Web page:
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Washington DC’s long history of disenfranchisement needs to end

in Columns/Opinions by

Washington, D.C. should be a state. Period.

Taxation without representation has a long history in America dating back to our nation’s inception. After all, it was King George III’s refusal to grant the colonists representatives in Britain’s Parliament that sparked iconic events such as the Boston Tea Party and our Revolutionary War.

Although citizens of the nation’s capital are not subject to such monarchical rule, certain aspects of our story, which I should preface with the confession that I grew up in the district, reveal inextricable parallelism with the aforementioned bit of history.

Washington’s lack of Congressional representation stems directly from the fact that we are not a state. In the House, we possess but a single non-voting delegate, Congresswoman Eleanor Holmes Norton, who has fought tirelessly for the civil rights of marginalized people throughout her career. She currently serves on two Congressional committees, the Committee on Oversight and Government Reform and the Committee on Transportation and Infrastructure, and uses her position to promote enfranchisement for the district.

A direct consequence of this lack of representation also manifests itself in the Presidential elections. Our votes count less than voters in states because congressmen and congresswomen serve as delegates. Seeing as we have only one, our general election vote counts for disproportionately less than that of someone residing in a state.

Many see the district as a constituent of elites and government employees who do not need a vote because they influence policy on a daily basis. This is a complete misconception. Contrary to popular belief, the district possesses a large portion of regular American citizens who do everyday American jobs. The only difference between an elementary school teacher in Washington and one living just minutes away in Maryland or Virginia is that the latter two have a voice in selecting the composition of our Congress.

Another common misconception regarding backlash to the district’s attempts at statehood includes the idea that Washingtonians have more influence over the executive and legislative branches of government because they are geographically closer to the people calling the shots. In reality, most federal officials spend the majority of their time on their own constituents or national and international affairs. The district’s issues usually get overlooked, proving that proximity to power does not augment actual influence.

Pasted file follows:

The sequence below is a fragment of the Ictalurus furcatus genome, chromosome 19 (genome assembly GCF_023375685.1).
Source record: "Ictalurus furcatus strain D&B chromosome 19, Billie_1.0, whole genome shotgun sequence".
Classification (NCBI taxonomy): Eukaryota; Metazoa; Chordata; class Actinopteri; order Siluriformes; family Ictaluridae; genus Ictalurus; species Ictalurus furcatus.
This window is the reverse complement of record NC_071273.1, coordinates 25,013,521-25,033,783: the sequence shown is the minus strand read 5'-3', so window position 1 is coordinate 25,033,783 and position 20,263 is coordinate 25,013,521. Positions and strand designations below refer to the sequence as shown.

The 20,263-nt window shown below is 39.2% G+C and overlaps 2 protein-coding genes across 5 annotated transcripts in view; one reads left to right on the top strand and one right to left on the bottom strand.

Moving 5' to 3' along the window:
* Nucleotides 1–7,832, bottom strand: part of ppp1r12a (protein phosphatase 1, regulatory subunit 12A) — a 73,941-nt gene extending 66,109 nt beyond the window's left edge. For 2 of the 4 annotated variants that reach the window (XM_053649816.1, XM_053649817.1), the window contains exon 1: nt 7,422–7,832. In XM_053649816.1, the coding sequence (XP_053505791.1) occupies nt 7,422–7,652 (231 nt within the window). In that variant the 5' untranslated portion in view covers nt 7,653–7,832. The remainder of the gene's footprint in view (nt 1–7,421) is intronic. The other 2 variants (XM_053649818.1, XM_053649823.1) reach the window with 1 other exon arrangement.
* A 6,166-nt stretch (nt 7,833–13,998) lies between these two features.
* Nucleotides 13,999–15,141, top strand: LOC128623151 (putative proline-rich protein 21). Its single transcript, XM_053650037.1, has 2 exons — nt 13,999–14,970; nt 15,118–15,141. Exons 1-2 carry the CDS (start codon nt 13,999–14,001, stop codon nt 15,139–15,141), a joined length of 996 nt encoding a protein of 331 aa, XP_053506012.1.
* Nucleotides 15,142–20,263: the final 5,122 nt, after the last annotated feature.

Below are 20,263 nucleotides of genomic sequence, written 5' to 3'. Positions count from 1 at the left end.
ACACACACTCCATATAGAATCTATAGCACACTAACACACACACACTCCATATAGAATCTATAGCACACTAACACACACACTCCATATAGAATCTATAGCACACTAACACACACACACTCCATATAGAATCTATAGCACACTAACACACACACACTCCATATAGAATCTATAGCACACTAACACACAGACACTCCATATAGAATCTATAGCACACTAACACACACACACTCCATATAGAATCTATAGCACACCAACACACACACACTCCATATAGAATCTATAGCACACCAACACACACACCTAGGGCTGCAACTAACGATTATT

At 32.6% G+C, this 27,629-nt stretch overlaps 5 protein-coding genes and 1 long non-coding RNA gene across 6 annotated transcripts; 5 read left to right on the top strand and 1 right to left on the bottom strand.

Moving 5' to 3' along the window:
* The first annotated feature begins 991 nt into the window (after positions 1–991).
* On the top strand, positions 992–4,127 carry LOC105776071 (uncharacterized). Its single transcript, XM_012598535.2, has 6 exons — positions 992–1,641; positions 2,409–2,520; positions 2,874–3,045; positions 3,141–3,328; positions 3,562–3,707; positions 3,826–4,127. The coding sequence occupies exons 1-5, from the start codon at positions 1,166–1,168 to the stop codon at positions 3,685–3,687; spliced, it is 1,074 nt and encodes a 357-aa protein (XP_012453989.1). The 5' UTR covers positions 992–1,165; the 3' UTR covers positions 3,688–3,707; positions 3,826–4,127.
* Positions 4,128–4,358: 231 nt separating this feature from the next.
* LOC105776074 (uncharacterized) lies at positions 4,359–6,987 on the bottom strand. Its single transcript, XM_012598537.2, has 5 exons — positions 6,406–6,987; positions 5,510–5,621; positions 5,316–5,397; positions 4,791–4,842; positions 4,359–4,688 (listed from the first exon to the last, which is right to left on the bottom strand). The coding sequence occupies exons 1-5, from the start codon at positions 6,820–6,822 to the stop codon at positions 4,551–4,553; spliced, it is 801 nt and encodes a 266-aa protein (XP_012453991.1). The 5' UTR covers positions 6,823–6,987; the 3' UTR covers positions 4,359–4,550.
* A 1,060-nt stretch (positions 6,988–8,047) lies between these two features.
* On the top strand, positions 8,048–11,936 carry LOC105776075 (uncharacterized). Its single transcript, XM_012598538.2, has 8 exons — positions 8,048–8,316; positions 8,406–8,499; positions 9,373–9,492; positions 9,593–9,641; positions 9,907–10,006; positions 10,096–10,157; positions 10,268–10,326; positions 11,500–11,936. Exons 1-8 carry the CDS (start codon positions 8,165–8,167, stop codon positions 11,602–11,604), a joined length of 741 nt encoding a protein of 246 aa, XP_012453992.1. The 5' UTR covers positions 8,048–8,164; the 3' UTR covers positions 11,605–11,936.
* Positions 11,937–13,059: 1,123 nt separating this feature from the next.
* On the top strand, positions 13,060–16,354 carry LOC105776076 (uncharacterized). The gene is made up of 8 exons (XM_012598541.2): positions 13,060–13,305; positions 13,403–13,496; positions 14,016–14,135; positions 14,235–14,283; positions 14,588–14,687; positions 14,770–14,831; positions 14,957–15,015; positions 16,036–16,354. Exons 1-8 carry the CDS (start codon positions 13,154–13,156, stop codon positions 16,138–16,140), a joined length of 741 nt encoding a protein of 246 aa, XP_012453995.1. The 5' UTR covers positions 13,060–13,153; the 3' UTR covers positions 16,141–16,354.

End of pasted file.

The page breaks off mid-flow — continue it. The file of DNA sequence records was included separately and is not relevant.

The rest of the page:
Others still argue that granting the district statehood would be illogical due to the tradition of the 50 states. “What would we do with our flag?” skeptics speculate. During the westward expansion of our nation, the flag’s formation was constantly in flux and only stopped changing on July 4, 1960 to include Hawaii’s star. A flag with 51 stars would look just as good as one with 50.

Logically, Congressional republicans do not want another blue state and thus will continue to refuse to pass a statehood bill for the district. In the last Presidential election, 90.9 percent of voters in the district went for Clinton. Were the district a red region, would Congressional Democrats make the same call? According to the Constitution, political belief is not indicated as a protected class. Regardless, the enfranchisement of American citizens should not be a partisan issue. The argument for the district’s statehood is one overflowing with positive statements: its citizens pay full federal taxes, they pay higher per capita taxes than Americans in any of the 50 states, yet they are American citizens who do not possess Congressional representation.

The best traditions are built to adapt. As it was written in 1787, the Constitution was formed during a time when only white, landowning men were able to vote. Over time, the Constitution has adapted to incorporate more of its citizens, evidenced by the amendments; the electorate has expanded and must continue to do so.

The cyclical nature of historical mistakes is a deadly path this country has followed regarding a lot of different issues, and the fundamental fear of change has kept and continues to keep many from voting.

In June 2013, the Supreme Court struck down a key provision of the Voting Rights Act of 1965, permitting nine predominantly Southern states to determine their own election laws. In her dissent to the Supreme Court decision, Justice Ruth Bader Ginsburg claimed the law to be essential in preventing barriers to voting such as racial gerrymandering and the requirement of at-large voting in areas with higher populations of Black people. Some argue that the effects of this Supreme Court decision were seen in the last election.